Honestly, I'm still processing all that occurred during the conference and where and how to go with it, but a couple of take-aways:

1. Face-to-face dialogue and deliberation seems to be the meat and potatoes of many who came to the NCDD conference. However, there is great interest, even if accompanied by a healthy dose of skepticism, about online engagement and how it can enhance, enrich and engage the public toward civic involvement.

2. Dialogue is action is quite the mantra, and to hear this and understand how the work that many in the NCDD conference audience pursues revolves around this mantra has been incredibly thought-provoking for me. At the Commons, we talk about turning talk into action, even though we spend a great deal of effort working to get people to talk, to dialogue, to deliberate.  We clearly also want to get people to "do" - that is, there's the hope and desire that our work directly assist shaping decisions made by our community decision and policy-makers.  This latter point absolutely was addressed by several sessions and there were more than a couple of plenary speakers who also specifically dealt with this. One in particular who I highly recommend is featured in this video: Pete Peterson, director of the Davenport Institute for Public Engagement and Civic Leadership at Pepperdine University (See? Another whole institute for public engagement and civic leadership? Come on, Ohio!). In it, he directly places responsibility on both the public and the electeds to be mindful of their roles if we hope to create local, state and national civic infrastructures (the theme of this year's conference). It was rousing, to say the least.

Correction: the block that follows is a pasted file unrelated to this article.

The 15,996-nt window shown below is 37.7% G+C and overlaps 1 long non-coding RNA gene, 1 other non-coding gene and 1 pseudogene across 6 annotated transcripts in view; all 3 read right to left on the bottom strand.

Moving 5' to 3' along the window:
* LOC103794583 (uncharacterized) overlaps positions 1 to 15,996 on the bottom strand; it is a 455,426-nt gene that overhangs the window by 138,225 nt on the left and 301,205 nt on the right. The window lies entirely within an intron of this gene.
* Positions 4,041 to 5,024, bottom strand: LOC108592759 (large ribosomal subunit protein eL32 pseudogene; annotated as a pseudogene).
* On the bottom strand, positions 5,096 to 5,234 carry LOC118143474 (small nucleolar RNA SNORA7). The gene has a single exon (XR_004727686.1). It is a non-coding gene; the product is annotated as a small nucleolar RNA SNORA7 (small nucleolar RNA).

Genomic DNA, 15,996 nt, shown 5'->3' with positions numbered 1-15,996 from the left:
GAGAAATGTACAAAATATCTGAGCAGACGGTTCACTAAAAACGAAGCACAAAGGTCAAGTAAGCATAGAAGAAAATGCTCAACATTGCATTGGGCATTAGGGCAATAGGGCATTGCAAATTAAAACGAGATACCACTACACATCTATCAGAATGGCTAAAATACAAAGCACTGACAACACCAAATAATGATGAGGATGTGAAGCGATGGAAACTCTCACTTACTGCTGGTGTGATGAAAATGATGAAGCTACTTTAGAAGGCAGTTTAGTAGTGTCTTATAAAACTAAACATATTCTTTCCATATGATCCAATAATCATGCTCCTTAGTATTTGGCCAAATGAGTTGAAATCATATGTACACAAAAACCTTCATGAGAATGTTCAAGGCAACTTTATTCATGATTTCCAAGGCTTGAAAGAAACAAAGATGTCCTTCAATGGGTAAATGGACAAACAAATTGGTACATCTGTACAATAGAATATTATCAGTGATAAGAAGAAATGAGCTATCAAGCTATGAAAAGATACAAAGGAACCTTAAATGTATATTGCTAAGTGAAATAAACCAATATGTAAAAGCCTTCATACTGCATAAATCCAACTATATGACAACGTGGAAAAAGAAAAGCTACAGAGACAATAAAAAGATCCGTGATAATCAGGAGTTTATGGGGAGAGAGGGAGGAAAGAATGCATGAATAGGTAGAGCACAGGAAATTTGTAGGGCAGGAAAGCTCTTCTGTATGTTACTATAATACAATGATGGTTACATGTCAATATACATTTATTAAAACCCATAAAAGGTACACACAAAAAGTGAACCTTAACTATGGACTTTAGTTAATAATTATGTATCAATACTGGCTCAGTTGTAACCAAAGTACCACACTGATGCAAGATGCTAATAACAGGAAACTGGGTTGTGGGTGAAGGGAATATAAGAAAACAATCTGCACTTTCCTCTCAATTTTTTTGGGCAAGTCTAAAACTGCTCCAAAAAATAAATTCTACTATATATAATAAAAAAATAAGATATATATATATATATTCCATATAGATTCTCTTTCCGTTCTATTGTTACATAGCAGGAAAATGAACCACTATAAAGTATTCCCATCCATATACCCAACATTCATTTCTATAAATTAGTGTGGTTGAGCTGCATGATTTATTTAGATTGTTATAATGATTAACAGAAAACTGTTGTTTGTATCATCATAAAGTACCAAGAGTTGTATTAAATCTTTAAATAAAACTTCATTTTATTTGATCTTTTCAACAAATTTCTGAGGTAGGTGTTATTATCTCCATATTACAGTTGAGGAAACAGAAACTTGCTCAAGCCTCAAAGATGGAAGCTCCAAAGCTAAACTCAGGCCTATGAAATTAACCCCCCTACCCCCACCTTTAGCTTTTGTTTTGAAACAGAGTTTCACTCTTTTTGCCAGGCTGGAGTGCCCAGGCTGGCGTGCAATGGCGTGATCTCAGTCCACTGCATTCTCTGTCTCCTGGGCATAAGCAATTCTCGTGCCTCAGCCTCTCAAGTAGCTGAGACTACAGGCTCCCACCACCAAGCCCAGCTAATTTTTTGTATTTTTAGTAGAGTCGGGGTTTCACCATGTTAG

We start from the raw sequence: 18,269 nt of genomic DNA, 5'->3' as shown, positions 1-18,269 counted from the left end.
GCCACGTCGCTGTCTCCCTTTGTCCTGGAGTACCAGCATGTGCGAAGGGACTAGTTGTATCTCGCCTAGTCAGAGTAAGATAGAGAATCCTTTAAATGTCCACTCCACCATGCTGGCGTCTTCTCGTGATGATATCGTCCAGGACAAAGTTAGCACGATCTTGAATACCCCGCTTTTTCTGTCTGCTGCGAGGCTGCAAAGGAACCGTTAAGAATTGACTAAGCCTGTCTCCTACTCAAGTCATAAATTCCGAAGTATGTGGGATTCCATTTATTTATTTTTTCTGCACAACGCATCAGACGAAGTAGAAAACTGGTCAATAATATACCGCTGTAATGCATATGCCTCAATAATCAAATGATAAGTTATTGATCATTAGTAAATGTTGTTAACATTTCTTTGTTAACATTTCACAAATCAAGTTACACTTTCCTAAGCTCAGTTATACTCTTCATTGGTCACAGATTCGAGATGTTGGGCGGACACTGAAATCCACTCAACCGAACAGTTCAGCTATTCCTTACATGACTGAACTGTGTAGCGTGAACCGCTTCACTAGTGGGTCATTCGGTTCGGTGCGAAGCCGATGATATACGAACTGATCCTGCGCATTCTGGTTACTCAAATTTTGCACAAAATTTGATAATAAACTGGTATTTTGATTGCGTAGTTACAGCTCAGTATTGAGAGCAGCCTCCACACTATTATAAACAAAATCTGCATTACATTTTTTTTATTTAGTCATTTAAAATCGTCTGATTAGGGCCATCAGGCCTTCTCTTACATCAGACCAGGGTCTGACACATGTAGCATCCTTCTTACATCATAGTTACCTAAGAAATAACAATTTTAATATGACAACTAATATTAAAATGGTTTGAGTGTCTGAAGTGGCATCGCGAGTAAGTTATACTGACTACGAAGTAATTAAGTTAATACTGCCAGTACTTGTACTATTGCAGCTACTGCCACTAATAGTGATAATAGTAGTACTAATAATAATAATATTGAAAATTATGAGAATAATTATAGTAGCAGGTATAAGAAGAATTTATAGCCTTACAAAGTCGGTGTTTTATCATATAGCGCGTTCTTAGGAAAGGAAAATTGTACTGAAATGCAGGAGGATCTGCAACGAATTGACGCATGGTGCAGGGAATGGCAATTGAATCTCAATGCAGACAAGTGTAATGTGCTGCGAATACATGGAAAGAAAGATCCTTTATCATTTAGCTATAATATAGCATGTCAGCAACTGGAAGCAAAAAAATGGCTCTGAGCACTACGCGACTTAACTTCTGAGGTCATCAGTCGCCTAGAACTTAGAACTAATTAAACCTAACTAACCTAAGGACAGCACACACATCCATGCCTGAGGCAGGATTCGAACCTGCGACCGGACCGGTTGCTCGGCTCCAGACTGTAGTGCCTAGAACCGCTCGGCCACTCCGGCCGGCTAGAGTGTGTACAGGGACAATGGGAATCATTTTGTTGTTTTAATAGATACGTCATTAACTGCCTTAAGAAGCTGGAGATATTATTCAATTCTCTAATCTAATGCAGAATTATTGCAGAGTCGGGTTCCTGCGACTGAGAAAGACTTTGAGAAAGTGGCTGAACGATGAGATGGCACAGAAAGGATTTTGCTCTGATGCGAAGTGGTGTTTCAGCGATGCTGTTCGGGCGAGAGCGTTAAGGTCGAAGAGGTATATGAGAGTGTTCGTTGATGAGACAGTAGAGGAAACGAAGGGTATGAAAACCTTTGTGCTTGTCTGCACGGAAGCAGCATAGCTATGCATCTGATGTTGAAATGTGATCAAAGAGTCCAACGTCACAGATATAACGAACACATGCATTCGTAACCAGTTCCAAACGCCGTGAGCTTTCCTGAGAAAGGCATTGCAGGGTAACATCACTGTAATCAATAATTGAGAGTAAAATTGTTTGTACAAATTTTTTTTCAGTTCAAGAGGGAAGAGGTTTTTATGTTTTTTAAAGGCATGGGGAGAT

If you want to learn more about NCDD, check out their blog but especially check out their fantastic Resource Center.  And to double-check my recap, check out the recap NCDD has just posted.

I can hardly wait for 2014.

 

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Copyright © 2012 Jill Miller Zimon; available under the Creative Commons Attribution-NonCommercial-ShareAlike License.